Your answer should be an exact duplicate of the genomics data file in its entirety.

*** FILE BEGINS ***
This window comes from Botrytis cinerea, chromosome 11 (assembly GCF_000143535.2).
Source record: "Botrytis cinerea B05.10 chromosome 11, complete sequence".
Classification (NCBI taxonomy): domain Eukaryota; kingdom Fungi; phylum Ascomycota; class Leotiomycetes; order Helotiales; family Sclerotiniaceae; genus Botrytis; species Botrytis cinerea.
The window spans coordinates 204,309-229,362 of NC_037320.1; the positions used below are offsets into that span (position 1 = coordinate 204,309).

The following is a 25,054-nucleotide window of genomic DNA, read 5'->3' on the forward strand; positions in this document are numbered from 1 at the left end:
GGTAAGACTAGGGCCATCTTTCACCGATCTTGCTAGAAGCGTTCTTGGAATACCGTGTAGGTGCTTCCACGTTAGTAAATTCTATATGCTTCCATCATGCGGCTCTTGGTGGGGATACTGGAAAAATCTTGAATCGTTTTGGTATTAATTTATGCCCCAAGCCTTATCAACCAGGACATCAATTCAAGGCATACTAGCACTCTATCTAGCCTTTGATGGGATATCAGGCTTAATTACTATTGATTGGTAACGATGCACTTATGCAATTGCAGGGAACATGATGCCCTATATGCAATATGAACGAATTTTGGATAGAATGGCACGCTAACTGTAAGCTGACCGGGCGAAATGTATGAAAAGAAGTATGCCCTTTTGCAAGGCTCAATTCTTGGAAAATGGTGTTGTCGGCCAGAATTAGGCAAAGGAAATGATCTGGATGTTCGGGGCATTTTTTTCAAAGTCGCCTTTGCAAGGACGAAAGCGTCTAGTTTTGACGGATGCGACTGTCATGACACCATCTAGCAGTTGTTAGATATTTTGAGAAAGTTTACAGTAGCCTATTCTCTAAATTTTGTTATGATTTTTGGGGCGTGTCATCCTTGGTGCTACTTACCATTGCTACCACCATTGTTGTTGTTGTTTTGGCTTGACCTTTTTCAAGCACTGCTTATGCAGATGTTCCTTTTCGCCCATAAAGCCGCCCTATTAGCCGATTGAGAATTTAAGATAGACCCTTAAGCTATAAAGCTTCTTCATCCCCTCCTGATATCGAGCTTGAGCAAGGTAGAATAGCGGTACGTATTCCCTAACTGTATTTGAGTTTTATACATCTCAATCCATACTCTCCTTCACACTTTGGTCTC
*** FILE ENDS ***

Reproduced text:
This window comes from Botrytis cinerea, chromosome 11 (assembly GCF_000143535.2).
Source record: "Botrytis cinerea B05.10 chromosome 11, complete sequence".
Classification (NCBI taxonomy): domain Eukaryota; kingdom Fungi; phylum Ascomycota; class Leotiomycetes; order Helotiales; family Sclerotiniaceae; genus Botrytis; species Botrytis cinerea.
The window spans coordinates 204,309-229,362 of NC_037320.1; the positions used below are offsets into that span (position 1 = coordinate 204,309).

The following is a 25,054-nucleotide window of genomic DNA, read 5'->3' on the forward strand; positions in this document are numbered from 1 at the left end:
GGTAAGACTAGGGCCATCTTTCACCGATCTTGCTAGAAGCGTTCTTGGAATACCGTGTAGGTGCTTCCACGTTAGTAAATTCTATATGCTTCCATCATGCGGCTCTTGGTGGGGATACTGGAAAAATCTTGAATCGTTTTGGTATTAATTTATGCCCCAAGCCTTATCAACCAGGACATCAATTCAAGGCATACTAGCACTCTATCTAGCCTTTGATGGGATATCAGGCTTAATTACTATTGATTGGTAACGATGCACTTATGCAATTGCAGGGAACATGATGCCCTATATGCAATATGAACGAATTTTGGATAGAATGGCACGCTAACTGTAAGCTGACCGGGCGAAATGTATGAAAAGAAGTATGCCCTTTTGCAAGGCTCAATTCTTGGAAAATGGTGTTGTCGGCCAGAATTAGGCAAAGGAAATGATCTGGATGTTCGGGGCATTTTTTTCAAAGTCGCCTTTGCAAGGACGAAAGCGTCTAGTTTTGACGGATGCGACTGTCATGACACCATCTAGCAGTTGTTAGATATTTTGAGAAAGTTTACAGTAGCCTATTCTCTAAATTTTGTTATGATTTTTGGGGCGTGTCATCCTTGGTGCTACTTACCATTGCTACCACCATTGTTGTTGTTGTTTTGGCTTGACCTTTTTCAAGCACTGCTTATGCAGATGTTCCTTTTCGCCCATAAAGCCGCCCTATTAGCCGATTGAGAATTTAAGATAGACCCTTAAGCTATAAAGCTTCTTCATCCCCTCCTGATATCGAGCTTGAGCAAGGTAGAATAGCGGTACGTATTCCCTAACTGTATTTGAGTTTTATACATCTCAATCCATACTCTCCTTCACACTTTGGTCTC